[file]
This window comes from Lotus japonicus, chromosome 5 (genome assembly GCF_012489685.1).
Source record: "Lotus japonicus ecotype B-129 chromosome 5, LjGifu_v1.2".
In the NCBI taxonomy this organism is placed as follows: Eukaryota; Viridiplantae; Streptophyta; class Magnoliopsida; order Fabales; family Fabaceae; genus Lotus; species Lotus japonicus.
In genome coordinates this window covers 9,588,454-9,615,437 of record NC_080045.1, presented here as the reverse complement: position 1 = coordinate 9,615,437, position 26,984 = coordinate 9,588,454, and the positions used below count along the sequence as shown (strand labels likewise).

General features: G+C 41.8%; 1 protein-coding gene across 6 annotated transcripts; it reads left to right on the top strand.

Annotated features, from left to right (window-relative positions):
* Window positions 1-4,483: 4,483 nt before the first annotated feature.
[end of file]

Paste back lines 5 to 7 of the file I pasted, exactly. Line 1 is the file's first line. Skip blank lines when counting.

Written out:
General features: G+C 41.8%; 1 protein-coding gene across 6 annotated transcripts; it reads left to right on the top strand.

Annotated features, from left to right (window-relative positions):
* Window positions 1-4,483: 4,483 nt before the first annotated feature.